A Warming Trend Movies: After years of violence and mayhem from Hollywood, this season's crop of holiday films breezes into town on angel's wings.

December 01, 1996|By Stephen Hunter | Stephen Hunter,SUN FILM CRITIC

News flash: For Christmas, death is out, angels are in! As a friend says, "Good heavens, what's the world coming to?"

The truth is, this is the gentlest Christmas in many a year, with a surfeit of fuzzy-wuzzy get-in-touch-with-your-feelings movies and only one rock-'em-sock-'em adventure, and that one isn't even set against a context of terrorism, serial murder or invasion by genocidal maniacs from outer space. And there are two movies with angels in them, although both the angels appear to have a weakness for the gals. Make love, not war, eh, boys?

What is the significance of this development? Has Hollywood at last matured, developed a new compassion and humanity, a new sense of commitment to all that man can be? Nahhhh. The latex blood supplies ran real low.

So here's a list and description of the next few weeks at the movies, when the big boys come out and play. Be advised that some famous names, like "The People vs. Larry Flynt" and "Evita" won't reach Baltimore until the new year, although they'll get national publicity due to openings in New York and L.A.

Next Friday:

"Daylight" should do well, not because Sylvester Stallone stars in it, but possibly despite that fact. Its great advantage is that it is the only macho/heroic/action pic in the litter this Christmas, and where will all those teen-age boys who hate their parents but don't yet have girlfriends go if not to this one? "Twelfth Night"? It's a tale of a terrible accident in a New York-New Jersey tunnel (but why would anyone want to go to either place?), where Stallone leads survivors to the valued substance of the title. "Poseidon Adventure" in Gotham, anyone? Does there have to be a morning after? Among the treats: Claire Bloom yes, but no Philip Roth anywhere in sight.

The other opener is, in fact, "Twelfth Night," at the Charles, the third Shakespearean rag to come our way in just a few weeks. This is by far the most traditional and has been called an "official BBC version" of the comedy -- and you know what that means. (Hint: ZZZZZZZZZ. But maybe not.) Helena Bonham Carter, Richard E. Grant, Nigel Hawthorne and Ben Kingsley are the stars in this Trevor Nunn-directed adaptation.

Dec. 13

The big Whitneyfest of the season is "The Preacher's Wife," a remake of an old Cary Grant-Loretta Young film, though a demotion is clearly involved: That one was "The Bishop's Wife." In this case, Whitney Houston is married to preacher man Courtney B. Vance and is unsatisfied because he's such a dry fish. The Big Guy sends a handsome angel in the form of Denzel Washington to help things along, but alas, Denzel himself falls in love with Whitney.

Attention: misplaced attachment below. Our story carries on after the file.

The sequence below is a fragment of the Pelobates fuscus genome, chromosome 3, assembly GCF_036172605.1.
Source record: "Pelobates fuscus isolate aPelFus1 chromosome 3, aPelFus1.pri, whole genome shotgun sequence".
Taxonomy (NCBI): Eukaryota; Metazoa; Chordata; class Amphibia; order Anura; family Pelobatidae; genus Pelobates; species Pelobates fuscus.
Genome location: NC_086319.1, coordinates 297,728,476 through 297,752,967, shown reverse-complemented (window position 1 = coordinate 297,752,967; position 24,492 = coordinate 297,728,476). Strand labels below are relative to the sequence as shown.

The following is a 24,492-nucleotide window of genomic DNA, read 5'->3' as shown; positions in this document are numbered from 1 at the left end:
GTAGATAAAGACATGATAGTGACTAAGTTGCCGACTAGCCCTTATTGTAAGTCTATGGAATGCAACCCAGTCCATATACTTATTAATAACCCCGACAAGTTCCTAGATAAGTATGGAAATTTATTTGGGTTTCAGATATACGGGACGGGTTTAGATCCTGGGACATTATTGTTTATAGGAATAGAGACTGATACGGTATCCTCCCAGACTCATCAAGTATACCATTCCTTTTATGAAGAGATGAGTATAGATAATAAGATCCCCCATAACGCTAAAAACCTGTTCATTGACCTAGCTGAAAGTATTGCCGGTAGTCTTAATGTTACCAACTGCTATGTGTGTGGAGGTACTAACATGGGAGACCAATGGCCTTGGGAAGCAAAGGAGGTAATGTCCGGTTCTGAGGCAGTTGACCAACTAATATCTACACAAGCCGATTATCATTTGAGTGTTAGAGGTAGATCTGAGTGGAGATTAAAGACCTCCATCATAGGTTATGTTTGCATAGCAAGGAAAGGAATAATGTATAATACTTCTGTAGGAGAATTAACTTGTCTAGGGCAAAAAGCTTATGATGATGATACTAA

In "Mars Attacks," Tim Burton attacks. The crazed genius of "Batman," "Beetlejuice" and "Ed Wood" unleashes a parody of the cheapo '50s invasion-from-Mars flicks, at a cost of about 350 cheapo '50s invasion-from-Mars flicks. This one is so upmarket it stars Jack Nicholson and Glenn Close as Mr. and Mrs. President of the U.S.A. Look also for Rod Steiger, Natalie Portman, Pierce Brosnan, Martin Short and Annette Bening. I love the preview where the dove of peace gets roasted by a green-brained little dweeb from outer space.

In "Jerry McGuire" it is alleged that Tom Cruise actually acts, but how could they tell? Cruise plays a hard-charging sports agent ++ who loses everything, learns humility and begins again. It's got to be better than HBO's "Arli$$." But then what isn't?

"The Secret Agent" returns the melancholy Pole, J. Conrad, to the screen. This adaptation of one of the master's slighter efforts stars Bob Hoskins and was written and directed by playwright Christopher Hampton and is set in the London espionage underground of the 1890s.

Dec. 20

One oddity of the schedule this year is that so many films are hitting so late. After a relatively sparse few Fridays in the early part of the 12th month, suddenly on a day a mere five before the big one, a full sked of seven films opens.

The most highly publicized of these is probably "The Crucible," with Daniel Day-Lewis and Winona Ryder in an update of the Arthur Miller classic about the Salem witch trials. Miller always argued that his play was a metaphorical examination of the hysterical grip of McCarthyism on America, but evidence abounds that this version has been opened up to include a wider and more relevant range of targets.

Then there's "Beavis and Butt-head Do America." End of paragraph.

"My Fellow Americans" offers James Garner and Jack Lemmon as former presidents -- one's a conservative, one's a liberal, but just the opposite of which you might guess -- who become involved in a scandal and must help each other out. The occupant of the office at that time is Dan Aykroyd; now that's scary! One of them was married to Lauren Bacall. That's even scarier!

"One Fine Day" offers George Clooney another chance at movie stardom and Michelle Pfeiffer another shot at a hit, two goals that have eluded these handsome people recently.

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